The Department of Fisheries, established and designated under the Public Sector Management Act 1994, is the department principally assisting the Minister for Fisheries in the administration of legislation under five State Acts of Parliament.

The Abrolhos Islands are protected within a ‘Fish Habitat Protection Area’, and are not considered by the Department of Fisheries to be at unacceptable risk from fisheries related activities. There are a number of research programs including monitoring of the health of coral communities at the Abrolhos Islands (Fletcher and Santoro, 2012).

Recreational fishing is also popular in the NAR, as it is in Western Australia more generally, and is a significant contributor to the regional tourist economy. The NAR is located in the West Coast recreational fishing region,  check out the online Species Identification Guide.

Aboriginal people have a spiritual and physical connection to the marine environment, with the creation of stories of Noongar and Yamaji people containing many references to the sea and its inhabitants. According to the creation mythology of many Yamaji language groups, a battle took place between the Rainbow Snake and a mythological marine creature (some say shark others say serpent).

Some local language groups believe this battle took place near the mouth of the Murchison River and the Abrolhos Islands were created as a result. As the Abrolhos are not visible from the mainland and the local Aboriginal groups are not seafarers, knowledge of the existence of the Abrolhos Islands may come from a time when the sea level was lower. Noongar people maintain their cultural link to the coastline with mythological explanations for the existence of the many coastal islands. Cultural caveats exist on many of these islands, with access to an island and its resources often restricted to particular members of the community (eg Some of these islands are designated womens’ places).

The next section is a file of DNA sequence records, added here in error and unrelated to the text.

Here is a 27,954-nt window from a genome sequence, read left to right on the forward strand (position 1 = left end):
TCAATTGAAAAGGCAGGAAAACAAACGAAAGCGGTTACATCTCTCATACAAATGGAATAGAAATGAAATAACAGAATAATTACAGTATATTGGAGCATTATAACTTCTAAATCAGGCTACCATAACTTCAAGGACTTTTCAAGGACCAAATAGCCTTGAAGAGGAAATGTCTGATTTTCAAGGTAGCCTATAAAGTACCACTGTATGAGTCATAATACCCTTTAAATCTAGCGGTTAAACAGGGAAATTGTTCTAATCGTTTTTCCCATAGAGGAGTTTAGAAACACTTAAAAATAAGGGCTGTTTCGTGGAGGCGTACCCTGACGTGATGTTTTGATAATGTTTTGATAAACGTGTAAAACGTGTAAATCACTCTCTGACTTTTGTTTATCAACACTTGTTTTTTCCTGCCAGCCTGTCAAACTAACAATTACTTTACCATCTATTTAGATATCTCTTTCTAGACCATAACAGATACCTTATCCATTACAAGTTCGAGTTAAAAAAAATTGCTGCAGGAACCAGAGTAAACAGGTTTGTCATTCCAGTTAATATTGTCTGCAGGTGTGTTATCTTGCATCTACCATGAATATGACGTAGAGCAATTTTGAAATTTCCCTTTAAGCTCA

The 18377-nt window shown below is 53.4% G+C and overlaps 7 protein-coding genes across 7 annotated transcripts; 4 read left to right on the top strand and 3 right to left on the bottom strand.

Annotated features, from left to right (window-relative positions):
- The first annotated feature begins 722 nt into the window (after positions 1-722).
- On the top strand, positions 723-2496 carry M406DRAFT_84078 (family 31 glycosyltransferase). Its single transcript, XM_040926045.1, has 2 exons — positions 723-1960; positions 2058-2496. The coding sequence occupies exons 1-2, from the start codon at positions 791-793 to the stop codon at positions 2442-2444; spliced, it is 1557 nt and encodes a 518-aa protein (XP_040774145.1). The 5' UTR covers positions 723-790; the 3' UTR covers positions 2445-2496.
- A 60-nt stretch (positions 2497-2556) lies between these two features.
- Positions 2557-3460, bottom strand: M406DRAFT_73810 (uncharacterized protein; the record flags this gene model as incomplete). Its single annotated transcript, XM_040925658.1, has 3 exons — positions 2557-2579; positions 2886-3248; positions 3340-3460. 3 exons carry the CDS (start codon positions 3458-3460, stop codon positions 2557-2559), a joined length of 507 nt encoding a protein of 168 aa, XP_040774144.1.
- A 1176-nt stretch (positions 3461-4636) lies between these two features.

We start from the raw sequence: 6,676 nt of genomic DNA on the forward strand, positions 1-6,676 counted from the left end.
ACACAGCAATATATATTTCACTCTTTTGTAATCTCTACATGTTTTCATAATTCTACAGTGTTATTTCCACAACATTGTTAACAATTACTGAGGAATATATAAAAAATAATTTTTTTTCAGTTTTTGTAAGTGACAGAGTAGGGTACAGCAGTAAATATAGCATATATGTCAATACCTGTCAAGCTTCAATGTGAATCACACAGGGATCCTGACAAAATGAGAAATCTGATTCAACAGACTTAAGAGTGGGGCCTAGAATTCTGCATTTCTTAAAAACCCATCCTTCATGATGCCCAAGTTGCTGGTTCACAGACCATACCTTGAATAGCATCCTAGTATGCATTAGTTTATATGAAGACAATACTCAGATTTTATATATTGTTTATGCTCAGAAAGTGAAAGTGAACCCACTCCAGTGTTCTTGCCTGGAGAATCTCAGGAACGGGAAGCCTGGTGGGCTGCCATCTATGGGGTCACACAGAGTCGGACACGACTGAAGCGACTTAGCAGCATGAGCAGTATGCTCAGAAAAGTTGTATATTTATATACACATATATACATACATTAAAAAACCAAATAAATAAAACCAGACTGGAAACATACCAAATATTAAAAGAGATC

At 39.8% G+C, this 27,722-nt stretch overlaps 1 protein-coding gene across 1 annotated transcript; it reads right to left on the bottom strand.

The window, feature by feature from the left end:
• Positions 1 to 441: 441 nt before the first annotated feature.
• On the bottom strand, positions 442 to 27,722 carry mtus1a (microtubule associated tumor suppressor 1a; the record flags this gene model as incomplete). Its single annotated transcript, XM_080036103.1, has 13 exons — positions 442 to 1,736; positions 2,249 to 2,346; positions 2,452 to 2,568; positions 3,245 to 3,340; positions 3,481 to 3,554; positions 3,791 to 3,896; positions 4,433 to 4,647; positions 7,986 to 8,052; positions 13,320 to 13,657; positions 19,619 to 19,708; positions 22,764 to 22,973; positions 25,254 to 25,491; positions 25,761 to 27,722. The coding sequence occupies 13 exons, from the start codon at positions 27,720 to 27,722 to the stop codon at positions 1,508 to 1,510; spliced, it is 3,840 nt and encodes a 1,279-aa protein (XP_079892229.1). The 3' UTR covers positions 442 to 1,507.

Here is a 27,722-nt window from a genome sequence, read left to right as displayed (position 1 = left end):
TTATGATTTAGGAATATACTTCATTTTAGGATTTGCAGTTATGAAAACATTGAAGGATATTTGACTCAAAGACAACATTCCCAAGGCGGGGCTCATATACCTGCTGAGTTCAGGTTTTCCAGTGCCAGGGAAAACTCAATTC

Although there is a long history of use of the coastal areas by Aboriginal people, a better understanding of the significance Aboriginal people place on the marine environment in the Northern Agricultural Region is still required. The existence of fish traps and the number and contents of middens provide evidence that marine molluscs and fish were an important food source.

There are native title claims that cover inshore marine areas of the region, and there may have been use of what are now offshore islands during periods of lower sea-level.

Click features on the map for more information. View full page map.
  • Champion Bay Seagrass

    A number of dominant seagrass species including Amphibolis antarctica, Amphibolis griffithii and Posidonia sinuosa cover the shallow calcarenite reef that runs parallel to the beach for up to 1 km offshore. This seagrass is often deposited on the beach. Previous dredging operations associated with the redevelopment of the Geraldton Port in 2002-03 resulted in increased turbidity and sedimentation in the area and had a significant impact on the seagrasses of Champion Bay. The recovery of these seagrasses was researched by the CSIRO from 2005-07, which concluded that seagrass recover had begun and seagrass health continued to improve. For more information see ‘Applying the learning’ prepared by Mulligan Environmental.

  • Houtman Abrolhos Islands

    An archipelago of 122 islands that lie between 60 and 80 km off the mid-west coast of WA. The Abrolhos Islands stretches for around 100 km and consists of three groups of islands, and accompanying coral reefs – the Wallabi-North Island Group; Easter Group; and Pelsaert (or Southern) Group.

    The Houtman Abrolhos Nature Reserve has been an A-Class Reserve since 1929 for the purposes of: ‘Conservation of flora and fauna, tourism, and for the purposes associated with the fishing and aquaculture industries.’

    Along with being host to a diverse and unique range of both terrestrial and marine plants and animals, the Abrolhos Islands are significant from a historical perspective in relation to numerous shipwrecks as well as the whaling, guano mining, and fishing industries.

    The islands provide the northern-most habitat of the Australian sea lion (Neophoca cinerea), which are classified as Vulnerable.

    Areas of the Abrolhos below the high water mark and including State territorial waters form part of a Fish Habitat Protection Area (FHPA) that was declared in 1999.

    More information can be found in the Department of Fisheries WA, The Abrolhos Islands Information Guide, 2012.

  • Jurien Bay Marine Park